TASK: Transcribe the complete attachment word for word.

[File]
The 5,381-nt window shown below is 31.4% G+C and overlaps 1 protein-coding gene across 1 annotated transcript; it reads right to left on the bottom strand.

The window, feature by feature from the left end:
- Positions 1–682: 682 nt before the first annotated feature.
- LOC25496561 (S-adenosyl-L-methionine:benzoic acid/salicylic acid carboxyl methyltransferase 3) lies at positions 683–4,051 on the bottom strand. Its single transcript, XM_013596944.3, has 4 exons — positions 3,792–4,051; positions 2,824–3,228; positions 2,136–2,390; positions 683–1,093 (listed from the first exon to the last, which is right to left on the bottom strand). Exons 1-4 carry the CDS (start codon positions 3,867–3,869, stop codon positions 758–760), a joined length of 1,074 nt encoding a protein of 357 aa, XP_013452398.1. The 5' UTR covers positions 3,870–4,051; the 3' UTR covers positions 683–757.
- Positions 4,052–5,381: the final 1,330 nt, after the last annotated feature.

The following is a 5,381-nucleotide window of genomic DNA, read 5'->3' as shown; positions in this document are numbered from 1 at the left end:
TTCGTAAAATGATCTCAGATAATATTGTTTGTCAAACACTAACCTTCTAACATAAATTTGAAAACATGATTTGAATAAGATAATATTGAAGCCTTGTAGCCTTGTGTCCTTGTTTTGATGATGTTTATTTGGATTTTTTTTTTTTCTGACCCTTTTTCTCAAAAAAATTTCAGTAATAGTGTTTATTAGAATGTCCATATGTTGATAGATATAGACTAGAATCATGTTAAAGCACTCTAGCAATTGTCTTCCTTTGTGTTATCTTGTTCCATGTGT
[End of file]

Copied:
The 5,381-nt window shown below is 31.4% G+C and overlaps 1 protein-coding gene across 1 annotated transcript; it reads right to left on the bottom strand.

The window, feature by feature from the left end:
- Positions 1–682: 682 nt before the first annotated feature.
- LOC25496561 (S-adenosyl-L-methionine:benzoic acid/salicylic acid carboxyl methyltransferase 3) lies at positions 683–4,051 on the bottom strand. Its single transcript, XM_013596944.3, has 4 exons — positions 3,792–4,051; positions 2,824–3,228; positions 2,136–2,390; positions 683–1,093 (listed from the first exon to the last, which is right to left on the bottom strand). Exons 1-4 carry the CDS (start codon positions 3,867–3,869, stop codon positions 758–760), a joined length of 1,074 nt encoding a protein of 357 aa, XP_013452398.1. The 5' UTR covers positions 3,870–4,051; the 3' UTR covers positions 683–757.
- Positions 4,052–5,381: the final 1,330 nt, after the last annotated feature.

The following is a 5,381-nucleotide window of genomic DNA, read 5'->3' as shown; positions in this document are numbered from 1 at the left end:
TTCGTAAAATGATCTCAGATAATATTGTTTGTCAAACACTAACCTTCTAACATAAATTTGAAAACATGATTTGAATAAGATAATATTGAAGCCTTGTAGCCTTGTGTCCTTGTTTTGATGATGTTTATTTGGATTTTTTTTTTTTCTGACCCTTTTTCTCAAAAAAATTTCAGTAATAGTGTTTATTAGAATGTCCATATGTTGATAGATATAGACTAGAATCATGTTAAAGCACTCTAGCAATTGTCTTCCTTTGTGTTATCTTGTTCCATGTGT